Myck Kabongo, Phil Scrubb Cut From Team Canada…Will Train with Steve Nash in BC
“We have to cut to 15 for Orlando, and we informed Phil Scrubb and Myck Kabongo that they won’t be making the trip.”
These were the first words that Jay Triano uttered following the national team’s final session at the Air Canada Centre, before travelling to Orlando to resume camp.
Myck Kabongo and Phil Scrubb are the first two cuts from Team Canada’s Senior national team camp, but that doesn’t mean they are cut from Canada Basketball.
When Steve Nash and Jay Triano first announced their involvment with Canada Basketball, a message they sent that I will never forget is “Making the national program inclusive.”
Thus far, they have shown signs of doing just that.
“They [Scrubb & Kabongo] are still part of our basketball pool. Phil had a great summer with us, he’s been on teams wearing the Canadian uniform that have gone 17-2. He was a major player for us on the student team.”
Scrubb is entering his fourth year at Carleton, as the most accomplished Canadian university player in the country, holding a CIS rookie of the year honour, along with two player of the year acknowledgements.
The 6’3 point guard has shown signs of development [both physical and mental] each year. Based off his progress, don’t count him out to be back in the near future to represent Canada.
Kabongo has had a tough year, both in the NCAA [having to sit out half the season] and in the NBA draft, not hearing his name called. Following the draft, NBA summer league struggles have not helped his situation, but he has publicly expressed his patience and fortitude.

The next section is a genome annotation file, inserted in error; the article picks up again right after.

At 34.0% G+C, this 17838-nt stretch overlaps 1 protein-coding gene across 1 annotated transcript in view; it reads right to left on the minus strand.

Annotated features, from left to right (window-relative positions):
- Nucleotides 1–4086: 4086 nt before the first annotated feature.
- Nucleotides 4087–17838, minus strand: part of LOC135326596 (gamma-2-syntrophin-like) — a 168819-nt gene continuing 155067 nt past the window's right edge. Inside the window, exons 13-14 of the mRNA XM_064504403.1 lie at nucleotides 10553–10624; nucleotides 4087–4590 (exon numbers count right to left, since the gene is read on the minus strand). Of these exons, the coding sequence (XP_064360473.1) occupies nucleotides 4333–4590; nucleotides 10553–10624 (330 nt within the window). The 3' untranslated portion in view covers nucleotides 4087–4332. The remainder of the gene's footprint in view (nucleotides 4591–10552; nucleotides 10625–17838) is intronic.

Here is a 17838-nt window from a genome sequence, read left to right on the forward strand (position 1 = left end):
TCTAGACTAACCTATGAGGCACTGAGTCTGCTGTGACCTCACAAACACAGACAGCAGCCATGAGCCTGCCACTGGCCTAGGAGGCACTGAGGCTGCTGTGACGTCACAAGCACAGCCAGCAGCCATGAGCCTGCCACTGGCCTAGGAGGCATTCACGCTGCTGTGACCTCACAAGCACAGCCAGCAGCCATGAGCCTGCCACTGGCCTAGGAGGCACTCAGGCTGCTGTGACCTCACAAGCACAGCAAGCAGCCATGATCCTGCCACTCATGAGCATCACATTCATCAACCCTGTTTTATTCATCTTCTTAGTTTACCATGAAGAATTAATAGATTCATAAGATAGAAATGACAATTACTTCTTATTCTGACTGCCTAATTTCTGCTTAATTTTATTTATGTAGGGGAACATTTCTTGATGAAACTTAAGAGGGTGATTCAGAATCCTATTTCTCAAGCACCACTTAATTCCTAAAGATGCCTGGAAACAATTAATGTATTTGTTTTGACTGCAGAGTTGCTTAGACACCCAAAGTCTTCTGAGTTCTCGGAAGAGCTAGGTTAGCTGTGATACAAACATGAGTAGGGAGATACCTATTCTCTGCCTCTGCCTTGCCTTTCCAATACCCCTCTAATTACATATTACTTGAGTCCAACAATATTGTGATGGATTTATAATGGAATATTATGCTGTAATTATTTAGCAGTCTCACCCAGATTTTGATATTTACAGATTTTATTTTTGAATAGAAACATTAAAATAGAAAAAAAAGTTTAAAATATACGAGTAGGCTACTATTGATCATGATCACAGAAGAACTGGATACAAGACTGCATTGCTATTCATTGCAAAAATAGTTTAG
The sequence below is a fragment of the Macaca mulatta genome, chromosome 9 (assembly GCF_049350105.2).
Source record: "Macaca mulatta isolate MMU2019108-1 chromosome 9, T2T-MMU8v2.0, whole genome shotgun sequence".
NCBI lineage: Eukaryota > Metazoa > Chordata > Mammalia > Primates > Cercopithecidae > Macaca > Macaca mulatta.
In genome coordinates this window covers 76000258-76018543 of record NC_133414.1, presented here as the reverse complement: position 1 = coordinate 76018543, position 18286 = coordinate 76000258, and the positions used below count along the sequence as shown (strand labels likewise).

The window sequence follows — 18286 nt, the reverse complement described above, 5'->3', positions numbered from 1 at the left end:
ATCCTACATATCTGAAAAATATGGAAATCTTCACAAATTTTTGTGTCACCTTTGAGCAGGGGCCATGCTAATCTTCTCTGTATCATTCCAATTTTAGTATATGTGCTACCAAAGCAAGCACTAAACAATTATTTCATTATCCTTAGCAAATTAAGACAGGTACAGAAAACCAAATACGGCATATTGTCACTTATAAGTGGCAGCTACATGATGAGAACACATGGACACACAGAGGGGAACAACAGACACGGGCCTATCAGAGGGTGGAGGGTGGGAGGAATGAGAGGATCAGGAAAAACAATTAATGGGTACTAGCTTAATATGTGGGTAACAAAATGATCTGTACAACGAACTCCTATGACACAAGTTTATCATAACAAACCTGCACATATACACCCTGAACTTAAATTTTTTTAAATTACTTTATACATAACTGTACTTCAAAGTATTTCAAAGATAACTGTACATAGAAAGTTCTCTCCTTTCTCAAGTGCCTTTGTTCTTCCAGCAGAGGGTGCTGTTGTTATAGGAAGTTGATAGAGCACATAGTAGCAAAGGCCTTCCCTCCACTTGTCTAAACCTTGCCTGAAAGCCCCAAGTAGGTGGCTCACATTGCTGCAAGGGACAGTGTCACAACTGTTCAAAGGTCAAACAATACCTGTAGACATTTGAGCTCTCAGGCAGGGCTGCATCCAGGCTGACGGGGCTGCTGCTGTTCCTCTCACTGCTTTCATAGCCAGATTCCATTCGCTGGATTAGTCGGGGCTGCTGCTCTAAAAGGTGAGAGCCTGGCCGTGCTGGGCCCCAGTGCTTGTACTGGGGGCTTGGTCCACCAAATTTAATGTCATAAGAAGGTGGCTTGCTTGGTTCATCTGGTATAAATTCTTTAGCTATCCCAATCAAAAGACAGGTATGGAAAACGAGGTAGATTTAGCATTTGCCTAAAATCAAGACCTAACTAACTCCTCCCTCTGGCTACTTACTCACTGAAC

The Texas Longhorn alum was receptive and persistent throughout camp from what I saw, as he would join either Greg Francis or Jerome Robinson after practice to get more shooting reps in.
“With Myck, we just think he needs a little more time and development. He’s going out to Vancouver and will start working with Steve. Myck is going to learn how to be a point guard under Steve Nash,” explained Triano.
The remaining fifteen players will now train in Orlando for four days, before competing in the Tutu Marchand Cup in Puerto Rico. Triano also spoke about growing as a team and isolating the athletes from any distractions within the city.
Moving forward, Canada basketball will need to further trim the roster to twelve, and decisions will only become more difficult here on out, as the next generation of Canadian prospects develop into players in the coming years.
|3||Brady Heslip||Guard||6-2||Burlington, Ont.|
|4||Jermaine Anderson||Guard||6-2||Toronto, Ont.|
|5||Cory Joseph||Guard||6-3||Pickering, Ont.|
|6||Kris Joseph||Forward||6-7||Montreal, Que.|
|7||Andrew Nicholson||Forward||6-9||Mississauga, Ont.|
|8||Carl English||Guard||6-5||St. John’s, N.L.|
|9||Jevohn Shepherd||Forward||6-5||Scarborough, Ont.|
|10||Andrew Rautins||Guard||6-6||Syracuse, N.Y.|
|11||Aaron Doornekamp||Forward||6-6||Odessa, Ont.|
|13||Tristan Thompson||Forward||6-9||Brampton, Ont.|
|14||Levon Kendall||Forward||6-10||Vancouver, B.C.|
|15||Joel Anthony||Centre||6-9||Montreal, Que.|
|17||Junior Cadougan||Guard||6-1||Toronto, Ont.|
|18||Devoe Joseph||Guard||6-4||Pickering, Ont.|
|19||Kyle Landry||Forward||6-9||Calgary, Alta.|